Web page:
We issued the first learning badges for Software Carpentry a couple of weeks ago, and in doing so, uncovered a significant flaw in the design of existing badging systems. My intent was to give a bunch of people "Instructor" badges; by mistake, I set the pulldown to "Organizer", then clicked "Issue". As a result, two dozen people got the wrong kind of badge—and there doesn't appear to be any way for me to undo that. According to Dave Lester, who created the WPBadger plugin for WordPress that I'm using:
I don't believe there's a way for an issuer to remove issued badges from a backpack, however if you remove an award from WPBadger and it results in a broken link the assumption would be that it no longer exists.
Since there will be multiple backpacks, I'm not sure how an issuer could notify all of them to let them know if a badge has been revoked.
One idea: perhaps the assertion file that WPBadger generates could be updated when a badge is revoked, with a standardized message so the backpack knows that the award is no longer valid.
Now, issuing the wrong badges was my fault. But I'm not the only person who will ever make that mistake, and as badging is scaled up to involve thousands or millions of people, there will inevitably be cases where someone's work turned out to be plagiarized, or where a buggy piece of software was given proof of X but issued badge Y, and so on. In the real world, there needs to be a way to cross badges off.
This isn't actually a new problem. During the first dot-com bubble, I spent several years working on a single sign-on/access control product called SelectAccess (initially at a startup, then at Hewlett-Packard after we were acquired). That work was my first exposure to digital certificates, and to the certificate revocation problem. In brief, issuing a certificate is easy: you create a blob of digital data, then sign it with your own certificate, which has been signed with another certificate, and so on back to a trusted root certificate (which is very carefully guarded).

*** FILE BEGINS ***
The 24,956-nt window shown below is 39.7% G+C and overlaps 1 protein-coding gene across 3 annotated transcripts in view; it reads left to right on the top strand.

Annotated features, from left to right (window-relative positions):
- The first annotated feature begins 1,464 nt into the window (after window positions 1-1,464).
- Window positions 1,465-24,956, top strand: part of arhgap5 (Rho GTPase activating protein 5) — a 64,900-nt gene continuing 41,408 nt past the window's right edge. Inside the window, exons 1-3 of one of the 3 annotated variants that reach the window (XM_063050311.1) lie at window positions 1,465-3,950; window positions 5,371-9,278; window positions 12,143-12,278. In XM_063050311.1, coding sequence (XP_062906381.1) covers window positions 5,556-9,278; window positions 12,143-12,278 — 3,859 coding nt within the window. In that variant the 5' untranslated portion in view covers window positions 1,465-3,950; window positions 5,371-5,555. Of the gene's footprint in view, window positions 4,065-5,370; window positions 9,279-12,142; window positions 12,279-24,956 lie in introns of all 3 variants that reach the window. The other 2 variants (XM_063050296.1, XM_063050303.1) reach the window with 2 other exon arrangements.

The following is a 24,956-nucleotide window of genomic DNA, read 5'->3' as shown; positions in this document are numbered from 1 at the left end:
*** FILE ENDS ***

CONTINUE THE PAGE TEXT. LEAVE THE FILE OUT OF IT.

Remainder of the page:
Revoking a certificate, on the other hand, is a major pain—in fact, it's so difficult that many systems don't handle it at all, and others do so poorly. Once a valid certificate has been created, its bits can be copied any number of times, to any number of places. There's no central record of where those copies are, so there's no way to go and delete or modify them all. The best the issuer can do is create a list of invalidated certificates, and hope that users are periodically updating their copies of that list and checking incoming certificates against it—a "solution" which scales very badly.
One non-solution to this problem is to embed an expiration date in each certificate. However, that creates a window of vulnerability between the time the issuer decides to revoke the certificate, and the time sites actually stop accepting it. Reducing the lifetime of each certificate shrinks this window, but imposes the burden of re-issuing and re-distributing certificates every day, hour, or whatever—which once again fails to scale.
It seems to me that our current badging systems have exactly the same design flaw. I don't have a solution, but I think that if we don't come up with one, badging will turn out to be something that works a lot better in theory than in practice.
Originally posted at Software Carpentry.